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France bans plastic cups, plates and cutlery

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Plastic glasses, knives, forks and food boxes are pictured in a takeaway restaurant in Paris AP. Credit: The Independent

Critics claim the new law violates European Union rules on free movement of goods

France has passed a new law to ensure all plastic cups, cutlery and plates can be composted and are made of biologically-sourced materials.

The law, which comes into effect in 2020, is part of the Energy Transition for Green Growth – an ambitious plan that aims to allow France to make a more effective contribution to tackling climate change.

Although some ecologists’ organisations are in favour of the ban, others argue that it has violated European Union rules on free movement of goods.

Read the full article here.

By Shehab Khan for The Independent.

 

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Credit: WWF on medium.com

As Earth Hour 2018 approaches, Jochem Verberne, Director of Global Partnerships at WWF, sets out how companies can put nature at the heart of business for mutual benefit.

For Earth Hour 2018, at 8.30pm local time on March 24th, we are inviting the world to #Connect2Earth to spark a global conversation about our relationship with nature and how we can live more sustainably.

For business, this means asking what your company or sector can do for nature and sustainability rather than what they can do for you, and how enterprise can serve purpose and responsibility.

At WWF, we accompany partners on a transformative journey — from mapping environmental risks and opportunities, through developing joint initiatives, to catalysing sector-wide change and restoring life on Earth.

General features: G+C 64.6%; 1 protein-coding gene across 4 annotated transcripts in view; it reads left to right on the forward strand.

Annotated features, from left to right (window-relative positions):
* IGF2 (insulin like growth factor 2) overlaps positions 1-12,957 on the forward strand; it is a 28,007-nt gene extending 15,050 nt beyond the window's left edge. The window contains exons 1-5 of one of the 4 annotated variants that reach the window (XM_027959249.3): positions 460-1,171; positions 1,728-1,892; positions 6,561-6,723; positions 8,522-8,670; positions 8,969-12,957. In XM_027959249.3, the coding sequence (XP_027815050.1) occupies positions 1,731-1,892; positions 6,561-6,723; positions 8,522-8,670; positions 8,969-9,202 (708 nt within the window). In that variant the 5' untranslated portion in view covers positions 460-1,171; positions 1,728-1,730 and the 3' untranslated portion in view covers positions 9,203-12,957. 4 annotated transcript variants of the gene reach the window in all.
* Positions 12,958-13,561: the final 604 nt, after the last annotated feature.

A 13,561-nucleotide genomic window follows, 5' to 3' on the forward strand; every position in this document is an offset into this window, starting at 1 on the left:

Read the full article here and find out more about seven ways your business can take the journey toward sustainability, e.g. understanding material impacts and exposure to environmental risk is the starting point.

By WWF for Medium.

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Credit: Shutterstock

 

In April of this year, the Mauna Loa Observatory in Hawaii recorded its first-ever carbon dioxide reading over 410 parts per million (ppm). This is a brand-new state of affairs, as humans have never existed on Earth with CO2 levels over 300 ppm. If carbon emissions continue their current trend, our atmosphere could get to a point it hasn’t been at in 50 million years—when temperatures were 18°F (10°C) higher and there was almost no ice on the planet (meaning there was a lot more water and a lot less land).

There’s long been a consensus between multiple countries to try to limit the temperature change from global warming to two degrees Celsius. This is critical for many reasons, not least the effect hotter temperatures will have (and have already had) on food production.

But author and activist Paul Hawken says two degrees isn’t enough—not nearly enough, in fact. In a moving presentation at Singularity University’s Global Summit last week in San Francisco, Hawken shared details from his recently-released book Drawdown: The Most Comprehensive Plan Ever Proposed to Reverse Global Warming.

 

Read the full article here and be surprised by at least one of the top solutions from Drawdown’s model.

 

By Vanessa Bates Ramirez for SingularityHub

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